Amanda Shropshire (WTVC) reports on Knoxville's 278th Armored Calvary Regiment soldiers, 180 of whom will be headed to Shelby before Christmas for additional training before they deploy to Iraq. Those deploying will include brother and sister Adam Lee and Robin Oyer. It will be the sister's third tour of duty in Iraq and she states, "I look forward to being there with him and supporting him as well as supporting my family at home." Adam Crisp (Chattanooga Times Free Press) reports on the send-off ceremony for the soldiers yesterday and quotes Capt Casey Benzel stating, "This is bad timing being that it's right before Christmas, but mostly everyone is ready to go." Meanwhile Laura Incal Caterra (Journal News) reports on a "pre-mobilization preparation conference" held for New York Army National Guard members and their families in Tarrytown and quotes New York Governor David Paterson telling the assembled, "It's good to see that we're finally starting to show the decenty and the sensitivity and the loyalty to the people of our country, our brothers and sisters, who went overseas to put their lives on the line to protect freedom around the world." No offense to Paterson, but with the federal registry law tied up in the Senate Veterans Affairs Committee [12-07 corrected from Senate Armed Services Committee -- apologies to Chair Carl Levin, Ranking Member John McCain and everyone who serves on and staffs the Senate Armed Services Committee], PTSD still an issue the military refuses to seriously address, nearly monthly reports of family members of service members being threatened with deportation, I'm not seeing the brilliant sunrise he is. Yesterday Patricia C. McCarther (Huntsville Times) reported on the send-off ceremony last week for the Alabama National Guard 441st:
Lt. Col. Roger Yearwood will lead the 441st in Iraq, and it's his third deployment with the group. He thanked families for their past and future sacrifices and assured them that the soldiers have the best training and equipment — including mine-resistant trucks -- that money can buy.
Those were reassuring words for Jana Nelson, 25, who has been married for just three weeks to soldier Michael Nelson, who is also a Huntsville police officer.
"I can't wait for this year to be over and he can come home and be safe," Jana said. "You don't think about being a police officer as being a safe job, but I think it is safer than being over there."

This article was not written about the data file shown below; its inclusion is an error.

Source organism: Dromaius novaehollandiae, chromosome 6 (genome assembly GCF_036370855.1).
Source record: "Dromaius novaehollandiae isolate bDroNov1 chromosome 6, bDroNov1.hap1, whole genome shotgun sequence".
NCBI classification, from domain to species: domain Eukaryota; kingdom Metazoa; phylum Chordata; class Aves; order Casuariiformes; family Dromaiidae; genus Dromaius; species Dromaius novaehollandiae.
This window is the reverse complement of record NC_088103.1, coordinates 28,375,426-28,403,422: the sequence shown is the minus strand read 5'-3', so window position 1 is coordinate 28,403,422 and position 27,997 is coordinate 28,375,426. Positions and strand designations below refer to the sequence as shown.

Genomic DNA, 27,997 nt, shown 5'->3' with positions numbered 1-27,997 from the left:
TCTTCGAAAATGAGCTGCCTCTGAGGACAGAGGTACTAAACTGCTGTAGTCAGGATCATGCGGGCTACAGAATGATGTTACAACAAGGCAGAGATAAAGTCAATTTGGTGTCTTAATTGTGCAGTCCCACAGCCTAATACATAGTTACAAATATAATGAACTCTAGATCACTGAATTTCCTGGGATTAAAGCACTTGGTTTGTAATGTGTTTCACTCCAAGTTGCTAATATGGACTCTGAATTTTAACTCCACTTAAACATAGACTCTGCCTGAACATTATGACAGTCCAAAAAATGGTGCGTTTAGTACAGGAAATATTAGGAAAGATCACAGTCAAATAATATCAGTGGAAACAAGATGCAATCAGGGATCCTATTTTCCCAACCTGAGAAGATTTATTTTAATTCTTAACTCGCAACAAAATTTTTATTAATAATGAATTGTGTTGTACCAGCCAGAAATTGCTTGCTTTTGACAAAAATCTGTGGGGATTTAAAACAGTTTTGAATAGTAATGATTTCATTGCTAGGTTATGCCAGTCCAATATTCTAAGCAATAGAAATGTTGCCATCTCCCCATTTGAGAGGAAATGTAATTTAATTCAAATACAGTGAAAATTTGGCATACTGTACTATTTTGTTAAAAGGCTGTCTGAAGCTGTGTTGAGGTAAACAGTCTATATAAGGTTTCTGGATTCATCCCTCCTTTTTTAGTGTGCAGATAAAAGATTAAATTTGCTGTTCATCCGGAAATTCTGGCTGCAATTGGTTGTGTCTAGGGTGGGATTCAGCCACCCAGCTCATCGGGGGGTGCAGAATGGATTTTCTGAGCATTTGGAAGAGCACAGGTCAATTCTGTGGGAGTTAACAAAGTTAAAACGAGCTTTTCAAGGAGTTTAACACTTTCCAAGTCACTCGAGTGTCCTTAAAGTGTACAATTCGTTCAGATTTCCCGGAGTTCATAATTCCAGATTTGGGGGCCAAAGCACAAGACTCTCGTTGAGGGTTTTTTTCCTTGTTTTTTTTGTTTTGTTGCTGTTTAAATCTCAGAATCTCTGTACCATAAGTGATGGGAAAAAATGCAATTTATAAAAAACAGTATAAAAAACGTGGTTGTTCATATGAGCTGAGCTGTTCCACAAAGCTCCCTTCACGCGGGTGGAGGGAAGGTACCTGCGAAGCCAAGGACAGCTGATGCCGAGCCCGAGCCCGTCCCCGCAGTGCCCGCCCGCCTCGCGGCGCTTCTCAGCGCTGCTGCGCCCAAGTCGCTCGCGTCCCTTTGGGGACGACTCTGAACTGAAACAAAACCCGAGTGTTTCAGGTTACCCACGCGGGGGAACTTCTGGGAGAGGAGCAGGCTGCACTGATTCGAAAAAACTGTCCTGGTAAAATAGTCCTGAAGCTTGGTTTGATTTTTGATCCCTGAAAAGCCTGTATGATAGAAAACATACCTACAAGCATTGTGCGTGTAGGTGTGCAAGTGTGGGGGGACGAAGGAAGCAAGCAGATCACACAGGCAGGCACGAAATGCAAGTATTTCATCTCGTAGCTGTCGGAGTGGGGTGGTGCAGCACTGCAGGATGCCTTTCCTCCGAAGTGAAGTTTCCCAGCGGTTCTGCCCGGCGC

As the send-offs continue around the country, Tayleigh Davis (WALB) notes that Staff Sgt Briand Williams, scheduled to be home by Christmas, was honored at his Saturday funeral. Williams was serving in Iraq when he was killed November 22nd. Davis quotes Tonya Flippen telling the assembled mourners, "Remember him as a soldier and becoming a man. I will remember my son as my son and my hero." His daughter Brianna Williams is quoted stating, "He was a great dad and I loved him very much." Davis notes his wife (name not given) is pregnant and due to deliver a boy in January.
From World Can't Wait, we'll note the opening of "Saying NO to Obama's War Moves in Afghanistan:"
Last week, thousands, -- but not tens or hundreds of thousands, or the millions needed to stop this war -- protested Obama's war surge in Afghanistan. Across the country, groups of people from Honolulu to Maine to Florida, gathered, mostly on Wednesday, to respond with anger and outrage to 30,000 more troops from the US, and others from NATO, destroying one of the poorest countries in the world.
About 300 people gathered outside the gate at West Point on December 1 to protest the escalation Obama announced, more than protested there during the Bush era. Over and over, people talked about having voted for Obama, but now being disillusioned, and really "heart broken" as Matthis Chiroux, the Iraq war resister put it. The protest was intense, as the group marched silently to the main gate of West Point. Once there, we chanted "STOP THIS WAR NOW!" and "30,000 More! What the hell FOR?"
Bonnie reminds that Isaiah's The World Today Just Nuts "It Takes A Starlet" went up last night. The e-mail address for this site is email@example.com.